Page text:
Just as marketers had grown comfortable with the idea of the multichannel opportunity, an even shinier object came into view: omnichannel marketing. And because no one wants to be caught using last year’s lingo, omnichannel has quickly jumped into the vernacular. While the two terms are often used interchangeably, they represent two very discrete notions. The more marketing technology matures to support true omnichannel campaigns, the more important knowing the difference will be.
So, let’s rewind and clarify what makes a campaign omnichannel versus multichannel before we look at why omnichannel is an increasingly vital approach to reaching and persuading consumers. Then, we’ll explore some of the challenges that we currently face when attempting to run true omnichannel campaigns.
A multichannel marketing strategy is one delivered through more than one channel. You see a TV commercial for a product. Later, you may see a banner ad for that same product while you’re on the internet or hear an ad while listening to the radio in the car. The marketing wisdom is if you know your customers are splitting time between a myriad of different touch points, hit all those touch points to ensure that, at some point and on some device, the customer gets the message.
Omni, on the other hand, means in all places. However, an omnichannel marketing strategy is more than just delivering a single message in all places. Unlike the more brand-centric multichannel, omnichannel is very customer focused. The goal is to deliver messages that are relevant to where customers are on their journey with a brand — to be omnipresent and omniscient about each customer’s needs at different points in time.
An easy way to discern the difference is if you imagine your campaign is a story. With a multichannel campaign, there’s a good chance your customer may hear the same chapter through different channels. This repetition is boring, and it may make the customer shut down mentally.
With an omnichannel campaign, you’re revealing a different chapter at every touch point. They may be exposed to one part of the story as they drive by a billboard. Then they’ll hear another part on the radio while in the car. Perhaps a third part will unfold as they’re browsing the internet on their PC at work. When they get home, they hear even more of the story during a podcast they listen to on their mobile device.
It’s more personal, and the holistic story builds deeper interest and better understanding — and, hopefully, drives purchase intent with customers. It is as if you’re walking alongside, helping them on their customer journey.
Multichannel campaign executions have become common. There are few brands that would only advertise on TV or solely on social media, for example. Omnichannel, on the other hand, is far from ubiquitous. In fact, full-fledged omnichannel marketing deployments tend to be rare because following a customer from device to device and from online to offline is incredibly complex, as is the identification of what stage a customer is at in the buying process.
A multichannel plan tends to make assumptions about a customer’s position in the purchase funnel, according to the type of media with which they’re interacting. TV, for example, is often considered good for general awareness-building, whereas digital retargeting is used for pinpointing customers who have indicated purchase consideration by their behavior, such as having looked at shoes on a particular merchant site on that same device. In the latter example, however, to leverage this as a truly omnichannel experience, the fact that they looked at those shoes and the ensuing offers related to this knowledge would also need to follow them from device to device.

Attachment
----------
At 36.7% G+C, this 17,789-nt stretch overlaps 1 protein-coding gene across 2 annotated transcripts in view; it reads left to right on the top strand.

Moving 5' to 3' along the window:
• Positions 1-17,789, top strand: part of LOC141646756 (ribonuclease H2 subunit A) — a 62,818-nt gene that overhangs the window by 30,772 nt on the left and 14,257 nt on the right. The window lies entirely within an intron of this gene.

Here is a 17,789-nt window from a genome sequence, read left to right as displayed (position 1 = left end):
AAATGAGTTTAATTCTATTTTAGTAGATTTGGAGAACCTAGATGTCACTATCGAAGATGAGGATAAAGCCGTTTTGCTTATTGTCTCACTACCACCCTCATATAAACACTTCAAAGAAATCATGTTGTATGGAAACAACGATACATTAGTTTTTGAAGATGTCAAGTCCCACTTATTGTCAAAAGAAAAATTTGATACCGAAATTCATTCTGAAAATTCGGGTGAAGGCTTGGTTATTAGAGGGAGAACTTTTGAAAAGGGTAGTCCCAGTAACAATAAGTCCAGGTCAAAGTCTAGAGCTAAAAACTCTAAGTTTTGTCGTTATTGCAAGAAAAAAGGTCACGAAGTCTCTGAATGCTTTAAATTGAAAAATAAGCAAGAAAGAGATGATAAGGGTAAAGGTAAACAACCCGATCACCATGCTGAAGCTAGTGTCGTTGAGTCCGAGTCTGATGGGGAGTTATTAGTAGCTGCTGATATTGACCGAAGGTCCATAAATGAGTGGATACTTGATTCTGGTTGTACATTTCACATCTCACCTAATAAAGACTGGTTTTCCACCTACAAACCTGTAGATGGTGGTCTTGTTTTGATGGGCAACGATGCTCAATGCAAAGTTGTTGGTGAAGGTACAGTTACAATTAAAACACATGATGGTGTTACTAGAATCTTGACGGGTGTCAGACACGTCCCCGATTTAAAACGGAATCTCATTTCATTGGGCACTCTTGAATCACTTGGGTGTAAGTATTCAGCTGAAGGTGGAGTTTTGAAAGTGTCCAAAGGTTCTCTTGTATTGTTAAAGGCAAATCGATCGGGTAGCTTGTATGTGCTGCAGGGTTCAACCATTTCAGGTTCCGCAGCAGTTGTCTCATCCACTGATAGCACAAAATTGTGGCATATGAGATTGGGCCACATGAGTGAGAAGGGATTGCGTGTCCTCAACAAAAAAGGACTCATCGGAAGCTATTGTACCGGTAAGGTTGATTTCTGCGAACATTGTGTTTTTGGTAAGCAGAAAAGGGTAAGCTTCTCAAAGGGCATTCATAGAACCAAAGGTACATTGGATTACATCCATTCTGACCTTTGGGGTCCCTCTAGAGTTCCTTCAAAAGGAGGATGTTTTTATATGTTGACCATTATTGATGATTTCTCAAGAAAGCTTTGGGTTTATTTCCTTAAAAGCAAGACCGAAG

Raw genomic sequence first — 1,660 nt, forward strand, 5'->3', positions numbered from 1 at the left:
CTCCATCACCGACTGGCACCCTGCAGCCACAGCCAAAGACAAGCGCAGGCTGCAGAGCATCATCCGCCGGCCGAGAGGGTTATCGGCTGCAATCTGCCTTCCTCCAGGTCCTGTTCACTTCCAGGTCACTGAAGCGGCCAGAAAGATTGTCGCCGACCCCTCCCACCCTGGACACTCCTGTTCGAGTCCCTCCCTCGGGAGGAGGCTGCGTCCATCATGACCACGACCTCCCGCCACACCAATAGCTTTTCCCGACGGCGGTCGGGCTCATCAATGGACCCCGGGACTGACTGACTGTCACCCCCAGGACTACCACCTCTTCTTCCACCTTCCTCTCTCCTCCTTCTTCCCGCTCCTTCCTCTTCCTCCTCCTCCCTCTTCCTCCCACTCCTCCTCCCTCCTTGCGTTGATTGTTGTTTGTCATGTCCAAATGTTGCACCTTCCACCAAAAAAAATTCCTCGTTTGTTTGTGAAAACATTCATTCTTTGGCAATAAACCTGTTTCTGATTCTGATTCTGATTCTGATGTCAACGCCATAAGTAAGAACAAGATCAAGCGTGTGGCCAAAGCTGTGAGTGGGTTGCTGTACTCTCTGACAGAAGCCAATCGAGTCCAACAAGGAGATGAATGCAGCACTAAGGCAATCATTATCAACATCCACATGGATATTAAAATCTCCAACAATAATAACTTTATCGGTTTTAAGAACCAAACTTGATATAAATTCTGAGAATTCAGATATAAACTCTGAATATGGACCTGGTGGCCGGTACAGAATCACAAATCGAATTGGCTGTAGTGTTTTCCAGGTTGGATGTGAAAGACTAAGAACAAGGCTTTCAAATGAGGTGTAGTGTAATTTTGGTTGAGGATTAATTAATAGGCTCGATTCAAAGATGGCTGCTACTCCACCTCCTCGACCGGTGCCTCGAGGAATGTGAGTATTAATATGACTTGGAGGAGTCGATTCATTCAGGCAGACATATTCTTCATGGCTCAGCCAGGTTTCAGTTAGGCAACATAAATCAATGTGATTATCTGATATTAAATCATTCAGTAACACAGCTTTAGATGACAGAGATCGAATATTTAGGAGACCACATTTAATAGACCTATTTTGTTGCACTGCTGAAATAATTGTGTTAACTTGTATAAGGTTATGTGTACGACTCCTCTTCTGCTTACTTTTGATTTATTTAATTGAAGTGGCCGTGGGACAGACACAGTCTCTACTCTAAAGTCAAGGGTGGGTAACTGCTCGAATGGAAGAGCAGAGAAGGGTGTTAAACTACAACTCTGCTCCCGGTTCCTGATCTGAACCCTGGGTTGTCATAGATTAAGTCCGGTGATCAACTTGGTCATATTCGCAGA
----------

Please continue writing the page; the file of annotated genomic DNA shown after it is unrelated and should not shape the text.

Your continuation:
How can a marketer possibly know that it’s the same person from device to device? There needs to be a “glue” that can hold together all the messy moments within the chaos of consumers’ ad-infused daily lives and preferences. While we know the main ingredient of that glue is data, it’s still a huge challenge to link together the multiple mobile moments and other digital touch points created every day. We leave a little trail here and another trail there, and sometimes those trails just don’t connect.
Siloed organizations are also a big part of the problem. Different departments have control over different parts of campaigns, and the data they collect can be found quite literally underneath different desks in different offices, stored on various hard drives, for who knows what reason. If there’s no single place to centralize and unify an organization’s data, then there’s no way to see the connections or to leverage them as part of an effective end-to-end journey.
Technology is another challenge. Legacy systems designed to run basic single-channel customer interactions are also typically unconnected. A marketer may have a sophisticated programmatic or social platform, but lacking interconnectivity across and between systems can create huge gaps in the ambition for a holistic campaign.
But all hope is not lost. Marketing technology is evolving rapidly to meet these omnichannel needs. And while no single, simple, plug-and-play solution has yet emerged, we can work with our existing tech stacks to get our data in a place where we’re close to the omnichannel dream.
In my next article, we’ll explore in more detail how marketers can better align the components of their tech stack to position their brands for omnichannel success, from ways to centralize data and implement workflow solutions for easier campaign set-up to the types of analytics needed to understand how different channels work together to drive your best performance.
Kerry Bianchi is President and CEO of Visto, a technology company bringing transparency, interoperability and accountability to digital advertising.
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Originally published in Forbes on 12/26/18.